Conversations with Charlie (11/23/2021)

Conversation 15:

Charlie’s Tuesday’s podcast had him talking with Donald Cohen, Charlie’s own cousin, executive director of the In The Public Interest (ITPI), writer and contributor at Writer and Main, and co-author of a new book The Privatization of Everything: How the Plunder of Public Goods Transformed America and How We Can Fight Back, (Nov. 23, 2021).

Charlie and Donald’s conversation begins with a recounting of the connection they share as cousins who have spent most of their adult lives on opposite ends of the political spectrum, even estranged. However, in 2016 they came back together and reconnected. Love cousin-talk here, really beautiful.

After they reconnected, Donald and Charlie sought to find where on the Venn Diagram they could find that they agreed. Where were the things they agreed on vs. disagreed on? Found out that they had a LOT more agreement exists than initially believed but they only found it by seeking it out.

I’d like to point out just how important that step here that Charlie and Donald too was. It is something we should all be doing, taking the actual time to figure out where were agree vs. disagree because I think most Americans have more common ground than we allow ourselves (and others allow us to think about) to believe.

Charlie pinpoints that sometime after 2010 the polarization in politics reached an acceleration towards the political extremes made him feel uncertain about political beliefs he had held up till that point. Something about the dogmatic extremes emerging gave Charlie doubt, and as Peter Abelard observed in the 12th century C.E., “by doubting we are led to question, by questioning we arrive at truth.”

Then came the revelation, one I personally appreciate and want to embrace more myself, is that conversations and debates, particularly with those in disagreement, became less about scoring points in order to win but to just have a conversation, to learn from each other, and find common ground.

General Round-Up and Discussion

This, strangely, takes Charlie and Donald to topic of former New Jersey governor and current “savior” of the Republican party, Chris Christie.

Charlie notes his appearance on Fox News. Sure enough, he’s sliding back in the Trump world

Goes on Laura Ingraham and makes the claim that he would never NOT support Donald Trump if he was denominator on the ticket. He even says, “The line for supporting Donald Trump starts behind me,” so nothing has changed, he is still a sycophant.

Getting to something more substantive, in the aftermath of the Kyle Rittenhouse trial, Charlie believes that there is room in one’s mind to keep TWO ideas at the same time. You can, A, believe and agree with the decision of Rittenhouse’s acquittal, while also, B, believing that what he did was ridiculously stupid.

I do not personally agree with the Rittenhouse acquittal but I do agree that one can hold TWO ideas in one’s mind at the same time. It does not have to come down to some simple black and white, either/or, binary conception. The world is complex.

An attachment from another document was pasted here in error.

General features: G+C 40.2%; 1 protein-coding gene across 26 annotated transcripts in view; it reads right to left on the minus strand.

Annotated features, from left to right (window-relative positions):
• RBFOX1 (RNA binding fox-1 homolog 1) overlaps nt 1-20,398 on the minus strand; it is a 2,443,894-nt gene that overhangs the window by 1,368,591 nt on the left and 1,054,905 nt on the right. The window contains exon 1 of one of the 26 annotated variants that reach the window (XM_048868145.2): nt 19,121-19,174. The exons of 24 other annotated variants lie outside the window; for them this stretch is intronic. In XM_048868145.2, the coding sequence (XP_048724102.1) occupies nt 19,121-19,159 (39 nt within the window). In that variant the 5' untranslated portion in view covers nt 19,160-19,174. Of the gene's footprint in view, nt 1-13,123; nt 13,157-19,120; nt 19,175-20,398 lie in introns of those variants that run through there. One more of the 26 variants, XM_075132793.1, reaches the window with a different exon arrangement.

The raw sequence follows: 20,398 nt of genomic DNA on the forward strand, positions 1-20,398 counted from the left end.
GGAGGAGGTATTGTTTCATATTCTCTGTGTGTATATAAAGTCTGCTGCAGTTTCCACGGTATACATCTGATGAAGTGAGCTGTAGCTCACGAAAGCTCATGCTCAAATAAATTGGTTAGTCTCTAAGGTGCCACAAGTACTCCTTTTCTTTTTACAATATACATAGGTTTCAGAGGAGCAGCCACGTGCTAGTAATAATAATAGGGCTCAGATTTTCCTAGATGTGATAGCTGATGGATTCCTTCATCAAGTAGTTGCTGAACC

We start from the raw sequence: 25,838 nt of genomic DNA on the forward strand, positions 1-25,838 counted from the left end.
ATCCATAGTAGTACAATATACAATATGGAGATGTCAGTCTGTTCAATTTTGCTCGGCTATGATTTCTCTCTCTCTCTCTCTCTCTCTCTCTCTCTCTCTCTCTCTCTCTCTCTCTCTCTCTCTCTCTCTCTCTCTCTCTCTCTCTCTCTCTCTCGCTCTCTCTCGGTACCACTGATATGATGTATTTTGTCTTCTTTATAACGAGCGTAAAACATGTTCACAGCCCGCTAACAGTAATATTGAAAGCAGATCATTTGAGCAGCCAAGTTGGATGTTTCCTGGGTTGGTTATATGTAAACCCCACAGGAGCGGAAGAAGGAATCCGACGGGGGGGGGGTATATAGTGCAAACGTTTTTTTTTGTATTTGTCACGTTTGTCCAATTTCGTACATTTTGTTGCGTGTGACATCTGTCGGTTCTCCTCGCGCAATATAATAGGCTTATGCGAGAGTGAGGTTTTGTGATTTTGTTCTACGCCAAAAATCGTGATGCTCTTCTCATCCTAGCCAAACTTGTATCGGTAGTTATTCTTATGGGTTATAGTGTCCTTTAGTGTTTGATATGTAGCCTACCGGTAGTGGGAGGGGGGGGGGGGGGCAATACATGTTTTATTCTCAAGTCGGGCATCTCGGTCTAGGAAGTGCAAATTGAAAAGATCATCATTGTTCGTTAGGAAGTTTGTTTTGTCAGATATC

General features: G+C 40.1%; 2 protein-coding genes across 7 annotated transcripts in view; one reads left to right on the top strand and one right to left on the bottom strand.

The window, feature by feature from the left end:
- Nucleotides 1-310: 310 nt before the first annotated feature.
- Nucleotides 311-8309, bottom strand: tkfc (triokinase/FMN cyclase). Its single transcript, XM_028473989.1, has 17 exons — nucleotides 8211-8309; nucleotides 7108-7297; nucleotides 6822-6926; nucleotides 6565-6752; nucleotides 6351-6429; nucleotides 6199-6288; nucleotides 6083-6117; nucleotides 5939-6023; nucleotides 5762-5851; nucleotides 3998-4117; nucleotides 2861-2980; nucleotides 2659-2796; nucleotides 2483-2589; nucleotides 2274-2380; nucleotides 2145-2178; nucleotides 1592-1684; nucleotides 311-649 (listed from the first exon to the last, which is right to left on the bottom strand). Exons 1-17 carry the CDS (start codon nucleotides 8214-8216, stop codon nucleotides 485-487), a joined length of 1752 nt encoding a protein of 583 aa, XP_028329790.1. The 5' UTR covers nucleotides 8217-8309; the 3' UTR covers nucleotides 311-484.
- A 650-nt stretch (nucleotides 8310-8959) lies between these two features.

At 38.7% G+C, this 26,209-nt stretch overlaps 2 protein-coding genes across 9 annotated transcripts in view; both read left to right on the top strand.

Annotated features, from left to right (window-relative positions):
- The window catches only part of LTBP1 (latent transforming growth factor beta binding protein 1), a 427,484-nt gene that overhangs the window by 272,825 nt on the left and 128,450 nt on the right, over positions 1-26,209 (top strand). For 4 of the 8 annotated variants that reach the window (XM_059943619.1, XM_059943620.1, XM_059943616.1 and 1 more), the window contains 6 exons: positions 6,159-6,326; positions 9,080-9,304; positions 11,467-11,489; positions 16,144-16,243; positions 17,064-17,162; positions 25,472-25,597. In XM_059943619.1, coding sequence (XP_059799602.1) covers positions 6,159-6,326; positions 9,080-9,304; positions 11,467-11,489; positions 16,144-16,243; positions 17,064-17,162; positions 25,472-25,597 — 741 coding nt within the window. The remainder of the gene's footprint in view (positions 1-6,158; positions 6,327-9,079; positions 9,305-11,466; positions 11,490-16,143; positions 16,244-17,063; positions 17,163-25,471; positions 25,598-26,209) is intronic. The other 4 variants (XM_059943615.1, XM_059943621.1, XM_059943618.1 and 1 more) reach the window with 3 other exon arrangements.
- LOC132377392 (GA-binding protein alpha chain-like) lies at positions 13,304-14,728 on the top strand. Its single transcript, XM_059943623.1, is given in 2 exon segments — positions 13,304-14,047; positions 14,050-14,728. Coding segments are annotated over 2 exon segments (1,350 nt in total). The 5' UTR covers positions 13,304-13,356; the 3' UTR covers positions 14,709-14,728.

As it regards to that notion of what Rittenhouse did being stupid, which is the point on the Venn Diagram where I could meet someone who agreed with his acquittal, there is very likely to add to the mix an agreement about the seeming glorification of Rittenhouse as some form of hero. It’s kind of like a symbolic obscenity.

I have said my peace on Rittenhouse and the trial in general, outside of willingness to debate about it more I am done in terms of making opinioned pronouncements.

However, with regards to discussions of models, I am more than willing to keep talking.

There are too many avatars of violence being promoted in our society today. There are elements of the media who appear willing to vilify Rittenhouse and there are other elements, mainly on the right, who appear just as willing make him a role models for others to emulate. He is being held up as a model for how others his age and older should act, not how he acts now in particular, but what he did in Kenosha that eventually got him put on trial: bringing a gun to a protest/riot, using it, and then claiming self-defense if it is used to wound or kill someone.

Interestingly, during Rittenhouse’s current publicity tour he was on Tucker Carlson, who apparently has been working with him on a documentary about his trial, where during a back and forth slammed a former attorney of his named Lin Wood. This guy is a character unto himself, but he is prominently identified with the conspiracy QAnon and Stop-the-Steal rallies after the 2020 Election.

Rittenhouse goes after Wood for raising money to get him out on bail but actually pushing to keep the money and convince Rittenhouse to stay in prison. He seems to understand something that appears very common in the far-right realms of conspiracy and Trumpworld affiliation: grifting. You know, the practice of making money off someone else, to swindle another.

Charlie to Kyle Rittenhouse: “Welcome to the grift.”

Donald Cohen’s book: The Privatization of Everything: How the Plunder of Public Goods Transformed America and How We Can Fight Back

It boils down to a dispute over the privatization of public services and where the issues that exist in those decision.Donald is a firm believer that democratic societies need a strong public sector and this leads him to a strong dislike for over privatization.